• People with HSV-1 who have an active cold sore should avoid oral sex, since this raises the risk of spreading genital herpes to the partner.
    • Even if a person with HSV-1 does not have a cold sore, he or she can still spread herpes to the partner's genitals via oral sex. Condoms or dental dams reduce, but don't eliminate, the risk of transmission.
  • Anal sex can spread genital herpes.
  • A pregnant woman with herpes can pass the infection to her baby during birth.

Condoms help to prevent the spread of genital herpes, but they are not foolproof. The only ways to completely prevent the spread of genital herpes is to refrain from all genital contact with other people, or to be monogamous with someone who is not infected.


Many people have herpes without having any symptoms, or they may have had symptoms of herpes in the past without recognizing them. Sometimes herpes can be diagnosed by a health care provider who examines typical lesions, but this method is unreliable because the lesions can vary so much. The best way to tell if a person has herpes is to be tested.

  • If lesions are present, there are three kinds of tests that can be done by scraping the lesions.
    • Viral culture: If virus grows out of a scraping from a fresh lesion, then herpes is present. It may take up to 10 days for virus to grow. If it doesn't grow, herpes may still be present, as the test does not always work, especially in a lesion that isn't fresh or that is recurrent. HSV-1 and HSV-2 can be distinguished with this test.
    • PCR: This test detects tiny amounts of DNA. It is also called the HSV DNA test. This test is best if lesions are not fresh, or when used on spinal fluid if the person has encephalitis (a brain infection that may be caused by herpes virus).[2]
    • Tzanck smear: This is an older test that stains human cells with dye and looks for virus within the cells. It works quickly, but isn't very accurate and cannot distinguish between HSV-1, HSV-2, and the chickenpox virus (Varicella zoster). For these reasons, it isn't recommended by the Centers of Disease Control.
  • There are also blood tests that look for antibodies to both HSV-1 and HSV-2. Lesions don't have to be present. These tests are often ordered in people with encephalitis (a brain infection that may be caused by the herpes virus) as well as in pregnant women.
    • IgM: The body makes IgM antibodies shortly after the first infection. These antibodies last for weeks, then dwindle as the body then begins to make IgG (see below). If IgM antibodies to HSV-1 or HSV-2 are present in the blood, this indicates either an active outbreak or a very recent one. If they are not present, a positive IgG may still mean the person has been infected in the past.
    • IgG: The body makes IgG antibodies after the initial infection and continues to make them throughout life. If IgG antibodies to HSV-1 or HSV-2 are present, the person has been infected at some point in the past.

Newer tests exist, but vary in availability and cost.


Genital herpes is a lifelong condition, and though outbreaks can be partially controlled, the virus cannot be eradicated from the body. Treatments fall into two main categories: antiviral medications and symptomatic care.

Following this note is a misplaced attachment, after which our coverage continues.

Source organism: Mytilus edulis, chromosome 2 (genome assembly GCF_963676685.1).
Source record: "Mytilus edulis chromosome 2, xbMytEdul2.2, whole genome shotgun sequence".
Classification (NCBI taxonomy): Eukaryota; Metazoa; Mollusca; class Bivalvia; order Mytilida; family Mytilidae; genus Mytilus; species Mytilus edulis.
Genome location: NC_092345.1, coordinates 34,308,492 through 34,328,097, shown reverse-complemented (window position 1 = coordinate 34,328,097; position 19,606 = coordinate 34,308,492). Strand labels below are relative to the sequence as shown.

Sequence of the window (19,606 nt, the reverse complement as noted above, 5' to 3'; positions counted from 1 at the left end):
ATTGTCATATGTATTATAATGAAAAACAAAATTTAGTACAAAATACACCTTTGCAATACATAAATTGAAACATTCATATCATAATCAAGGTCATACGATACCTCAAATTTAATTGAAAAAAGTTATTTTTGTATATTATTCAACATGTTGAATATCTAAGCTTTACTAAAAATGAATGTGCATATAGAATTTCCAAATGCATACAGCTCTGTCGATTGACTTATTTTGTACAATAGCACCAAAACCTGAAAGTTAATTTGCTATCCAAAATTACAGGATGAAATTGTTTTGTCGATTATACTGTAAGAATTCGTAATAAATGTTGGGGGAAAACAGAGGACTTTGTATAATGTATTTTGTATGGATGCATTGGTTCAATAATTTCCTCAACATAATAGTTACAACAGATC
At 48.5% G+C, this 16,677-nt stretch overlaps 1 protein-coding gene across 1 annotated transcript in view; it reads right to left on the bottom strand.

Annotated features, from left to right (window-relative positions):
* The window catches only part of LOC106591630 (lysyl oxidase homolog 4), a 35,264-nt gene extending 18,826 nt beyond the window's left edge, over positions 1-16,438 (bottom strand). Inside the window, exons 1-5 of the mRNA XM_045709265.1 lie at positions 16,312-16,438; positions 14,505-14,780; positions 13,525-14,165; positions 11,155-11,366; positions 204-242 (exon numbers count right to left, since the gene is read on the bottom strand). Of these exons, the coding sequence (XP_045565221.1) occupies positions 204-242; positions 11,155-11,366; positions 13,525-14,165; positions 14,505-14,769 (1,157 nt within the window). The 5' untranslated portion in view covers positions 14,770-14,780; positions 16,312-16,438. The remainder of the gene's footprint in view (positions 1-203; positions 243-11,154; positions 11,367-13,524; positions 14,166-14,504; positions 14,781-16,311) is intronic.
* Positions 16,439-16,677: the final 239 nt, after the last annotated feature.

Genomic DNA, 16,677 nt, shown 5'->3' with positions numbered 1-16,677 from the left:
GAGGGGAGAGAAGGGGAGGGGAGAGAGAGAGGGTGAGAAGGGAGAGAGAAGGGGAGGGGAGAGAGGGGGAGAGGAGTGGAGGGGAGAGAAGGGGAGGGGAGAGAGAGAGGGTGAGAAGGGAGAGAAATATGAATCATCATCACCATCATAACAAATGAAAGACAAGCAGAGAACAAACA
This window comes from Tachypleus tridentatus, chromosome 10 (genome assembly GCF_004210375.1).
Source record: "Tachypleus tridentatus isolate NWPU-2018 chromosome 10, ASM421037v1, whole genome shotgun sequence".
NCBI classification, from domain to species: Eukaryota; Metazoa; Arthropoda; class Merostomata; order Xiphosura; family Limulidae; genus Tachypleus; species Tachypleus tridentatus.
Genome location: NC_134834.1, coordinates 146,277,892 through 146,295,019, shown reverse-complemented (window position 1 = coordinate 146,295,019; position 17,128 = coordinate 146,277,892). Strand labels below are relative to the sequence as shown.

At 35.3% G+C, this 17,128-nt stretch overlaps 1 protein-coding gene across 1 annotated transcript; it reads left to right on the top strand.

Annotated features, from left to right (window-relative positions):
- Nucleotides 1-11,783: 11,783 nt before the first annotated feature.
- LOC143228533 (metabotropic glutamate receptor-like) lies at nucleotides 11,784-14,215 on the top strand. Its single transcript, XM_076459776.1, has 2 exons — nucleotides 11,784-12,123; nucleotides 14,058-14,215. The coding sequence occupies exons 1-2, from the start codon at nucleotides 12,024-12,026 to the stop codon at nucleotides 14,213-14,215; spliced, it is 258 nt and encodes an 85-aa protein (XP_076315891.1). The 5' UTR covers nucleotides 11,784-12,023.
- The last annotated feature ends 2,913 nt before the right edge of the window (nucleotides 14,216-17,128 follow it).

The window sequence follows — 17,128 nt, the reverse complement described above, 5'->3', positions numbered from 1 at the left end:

Antiviral medications

There are three antiviral medications used to treat herpes. The object of treatment is to reduce the duration of an outbreak, and to reduce the amount of infectious viral shedding from the body, both during and between outbreaks. These medications are taken orally. Dosing regimens vary.

These medications are taken during and after the first outbreak for several days. They are then taken during subsequent outbreaks to reduce the duration of symptoms. Some people take antivirals daily over months or years in order to help suppress outbreaks. This is best for people who have very frequent outbreaks, or to reduce the risk of spreading the virus to partners who do not have HSV-2.[3]

People taking antiviral medications should still use condoms or dental dams during sex, as the medications don't completely prevent viral transmission to sex partners.

Symptomatic care

Many people learn to recognize certain "triggers" that tend to lead to outbreaks. Stress, menstruation, friction, poor diet and other factors can predispose people to getting an outbreak, so an important part of self-care is to avoid these triggers wherever possible.

Once an outbreak occurs, though, here are some tips to ease the discomfort:

  • Avoid touching the sores, and keep hands clean (herpes occasionally spreads to the fingers)
  • Sitz baths (sitting in a few inches of cool water) or ice packs wrapped in a cloth
  • Cool hair dryer on the area
  • Cornstarch on the sores (women should avoid talcum powder, as it is linked to ovarian cancer)
  • Loose-fitting cotton underclothes
  • Acetaminophen or ibuprofen for pain
  • If urination is painful, urinating in a bath or shower dilutes the urine and may reduce pain
  • Avoid perfumed or harsh soaps and bubble baths
  • Avoid douching
  • Avoid sex during outbreaks and prodromes (the days before an outbreak when itching or tingling may occur)

People with herpes often benefit from seeking counseling or joining a support group, as the social stigma attached to this disease can be great.

Holistic and alternative treatments

There are many products being sold as herpes treatments or even cures. The reason doctors don't prescribe them is that these products either haven't been carefully studied by unbiased researchers, or because they have been so studied and found not to be effective. That means they just aren't likely to work. It also means that we don't really know if they're safe, or what their side effects may be.

Even if some people claim that these treatments worked for them, it is hard to say whether it was the treatment, a placebo effect, or some unknown factor that was actually responsible. People with herpes are most likely to improve if they stick to treatments that have been carefully studied and found to be effective and safe.